Tuesday, February 21, 2023

The Love Bug

Love in the time before seatbelts

What's it about?

Tonight's nostalgic pic is "The Love Bug" (Disney, 1968). Jim Douglas (Dean Jones) is a race driver with a string of recent spectacular losses, and is on the verge of aging out of his sport.

He's basically crap.

After his latest loss he finds himself wandering the streets of San Francisco until he finds himself in the European supercar showroom of Peter Thorndyke (David Tomlinson) and his assistant Carole Bennett (Michele Lee).
The love interest.

When Thorndyke begins assaulting a small Volkswagen Beetle that had been returned that morning, Douglas steps in to defend the little car…
WAIT... Is that... Joe Flynn? AGAIN?

Which follows him home on its own power. Suspected of grand theft auto, Douglas is forced into an arrangement to purchase the car from Thorndyke in lieu of charges. He soon discovers that the little car seems to have a mind of its own -- and the heart of a champion! Soon after Douglas begins winning races in the little car (who becomes affectionately named "Herbie") as he starts to build a relationship with Carole. Thorndyke, a seasoned race car driver in his own right, soon begins to suspect that there may be more to the little "Bug" and soon becomes obsessed with defeating it!
Also: Revenge for getting covered in gunk in every scene.

A brief background

This movie is loosely based on the Gordon Buford book "Car, Boy, Girl," and was allegedly the last film that studio founder Walt Disney authorized for production before his death in 1966, and is largely considered one of the last films of that era.

The races are obviously trickery, but still quite good!

A lot to love, bug!

I love this movie. It has a small central cast of Disney staples (including Joe Flynn, who has been in almost every single movie I've reviewed of late. Weird) and features smutty adult comedian Buddy Hackett as Jim Douglas's roommate Tennessee Steinmetz, a lovable good-natured family friendly goofball, which he excels at and has many of the funniest lines in the film. David Tomlinson is at his peak here, as a slimy mustache-twisting rat-like villain, whose antics provide much of the laughs in the third act.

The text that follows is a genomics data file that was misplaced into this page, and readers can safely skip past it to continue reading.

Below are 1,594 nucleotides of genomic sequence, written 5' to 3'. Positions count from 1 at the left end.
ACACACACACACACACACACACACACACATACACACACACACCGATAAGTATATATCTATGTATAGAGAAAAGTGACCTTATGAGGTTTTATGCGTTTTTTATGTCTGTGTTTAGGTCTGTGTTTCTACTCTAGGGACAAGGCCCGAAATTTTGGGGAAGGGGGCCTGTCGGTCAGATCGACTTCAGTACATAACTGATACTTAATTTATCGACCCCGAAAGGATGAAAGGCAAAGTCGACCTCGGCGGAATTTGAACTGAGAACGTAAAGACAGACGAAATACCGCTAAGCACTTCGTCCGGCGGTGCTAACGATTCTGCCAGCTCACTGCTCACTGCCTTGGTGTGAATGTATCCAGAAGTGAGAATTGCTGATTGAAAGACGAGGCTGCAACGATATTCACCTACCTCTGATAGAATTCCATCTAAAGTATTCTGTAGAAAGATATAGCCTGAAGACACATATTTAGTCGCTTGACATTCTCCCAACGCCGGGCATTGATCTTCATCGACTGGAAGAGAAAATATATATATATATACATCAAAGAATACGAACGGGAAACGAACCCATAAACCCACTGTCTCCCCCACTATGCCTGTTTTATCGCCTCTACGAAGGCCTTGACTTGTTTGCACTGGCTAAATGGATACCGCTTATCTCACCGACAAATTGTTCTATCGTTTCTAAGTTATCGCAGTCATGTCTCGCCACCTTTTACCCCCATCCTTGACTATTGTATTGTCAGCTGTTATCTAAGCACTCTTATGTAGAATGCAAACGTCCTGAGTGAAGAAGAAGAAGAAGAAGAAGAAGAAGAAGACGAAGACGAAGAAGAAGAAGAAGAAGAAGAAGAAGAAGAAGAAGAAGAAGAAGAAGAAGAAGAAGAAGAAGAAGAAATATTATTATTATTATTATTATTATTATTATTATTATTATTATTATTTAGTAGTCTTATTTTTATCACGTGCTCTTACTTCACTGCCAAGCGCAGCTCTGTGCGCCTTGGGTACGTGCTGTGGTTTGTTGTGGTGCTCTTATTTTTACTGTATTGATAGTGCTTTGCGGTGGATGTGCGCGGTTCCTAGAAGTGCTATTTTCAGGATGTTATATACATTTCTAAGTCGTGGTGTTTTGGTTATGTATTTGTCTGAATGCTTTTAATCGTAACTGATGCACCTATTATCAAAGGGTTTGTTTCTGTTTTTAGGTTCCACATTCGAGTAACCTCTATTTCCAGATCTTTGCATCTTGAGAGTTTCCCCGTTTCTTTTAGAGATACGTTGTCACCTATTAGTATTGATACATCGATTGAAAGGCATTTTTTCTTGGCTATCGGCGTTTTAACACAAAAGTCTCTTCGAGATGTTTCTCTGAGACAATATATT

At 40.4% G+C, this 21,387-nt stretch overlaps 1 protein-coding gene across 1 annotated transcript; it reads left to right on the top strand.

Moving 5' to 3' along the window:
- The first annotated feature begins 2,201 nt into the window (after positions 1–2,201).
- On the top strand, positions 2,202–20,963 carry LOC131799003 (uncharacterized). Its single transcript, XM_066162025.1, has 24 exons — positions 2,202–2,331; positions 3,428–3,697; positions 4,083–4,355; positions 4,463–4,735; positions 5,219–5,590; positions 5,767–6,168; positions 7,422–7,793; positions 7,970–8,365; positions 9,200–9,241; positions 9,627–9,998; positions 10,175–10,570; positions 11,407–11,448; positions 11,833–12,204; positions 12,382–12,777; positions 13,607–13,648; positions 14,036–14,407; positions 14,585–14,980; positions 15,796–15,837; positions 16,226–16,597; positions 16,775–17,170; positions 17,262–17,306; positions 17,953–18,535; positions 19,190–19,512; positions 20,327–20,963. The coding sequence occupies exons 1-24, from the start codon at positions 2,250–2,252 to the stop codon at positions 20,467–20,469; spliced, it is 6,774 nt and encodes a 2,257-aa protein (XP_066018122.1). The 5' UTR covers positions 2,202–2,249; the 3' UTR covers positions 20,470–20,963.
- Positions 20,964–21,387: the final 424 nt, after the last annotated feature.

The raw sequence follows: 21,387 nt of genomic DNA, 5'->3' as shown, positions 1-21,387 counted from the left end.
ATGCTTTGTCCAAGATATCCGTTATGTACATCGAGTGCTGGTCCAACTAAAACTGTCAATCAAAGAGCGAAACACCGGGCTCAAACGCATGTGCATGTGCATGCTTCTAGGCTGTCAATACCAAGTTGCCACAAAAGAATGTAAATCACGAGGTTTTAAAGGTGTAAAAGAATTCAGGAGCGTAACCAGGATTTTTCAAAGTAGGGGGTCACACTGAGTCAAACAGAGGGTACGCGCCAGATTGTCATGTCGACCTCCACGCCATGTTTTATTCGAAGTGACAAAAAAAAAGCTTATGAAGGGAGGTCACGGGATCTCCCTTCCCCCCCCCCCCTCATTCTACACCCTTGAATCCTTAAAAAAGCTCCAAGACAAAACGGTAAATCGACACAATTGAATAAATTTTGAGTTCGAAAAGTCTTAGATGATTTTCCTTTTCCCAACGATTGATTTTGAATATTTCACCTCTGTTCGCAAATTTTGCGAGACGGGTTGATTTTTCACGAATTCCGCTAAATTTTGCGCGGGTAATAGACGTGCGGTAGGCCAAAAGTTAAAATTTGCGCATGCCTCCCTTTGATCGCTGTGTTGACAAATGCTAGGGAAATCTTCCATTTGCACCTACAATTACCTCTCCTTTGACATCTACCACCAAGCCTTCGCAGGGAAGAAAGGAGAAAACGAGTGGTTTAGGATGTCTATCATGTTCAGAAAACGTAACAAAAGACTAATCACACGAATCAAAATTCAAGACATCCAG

"Muttley! Do something!"

But the film isn't just laughs, it does so much more with the material. It takes an object, in this case the little white Volkswagen Beetle, and turns it into an animate creature, who is loveable and feeling, long before movies like "Toy Story," and arguably even better here.

"Drunk Herbie" is a sight to behold!

There's a point in the film where Jim Douglas, high on the success that Herbie's wins bought him, tries to replace the little car, and you can feel it's pain.
It's never explained how he pays for the destroyed Lamborghini (played by a Jaguar in this scene).

Once Douglas realizes what he's done, he runs the foggy, haunting streets of San Francisco in a scene that is both heartfelt and dramatic.
These scenes still give me chills.

This little goofy film about an anthropomorphic racecar is quite epic, and in my opinion, one of the best Disney films ever made.
If you don't feel anything here, you might actually be dead inside.

Think of it as a period piece

Is it perfect? No. Of course not: It is dated by today's standards. The cars are of their time, and there are also references to finances that are laughable in our time of hyper-inflation and low wages. Of course, this was less palpable when I was a kid watching this movie in re-runs back in the 1970s and 1980s, but there's no getting around it now. There are also some culturally insensitive scenes involving Asian-Americans and Mexicans, but the former is central to the film's endgame and the latter is thankfully brief.

Benson Fong as "Tang Wu." No Engrish (thankfully), but still something of a stereotype.

It has a lot of soundstage, matte painting, and green screen effects, but it is pretty well done for the time and doesn't come off as cheap.
This totally unnecessary gag is still pretty good.

Where can you watch it?

"The Love Bug" is currently streaming on Disney+. Give it a watch: It's a great film for the family.

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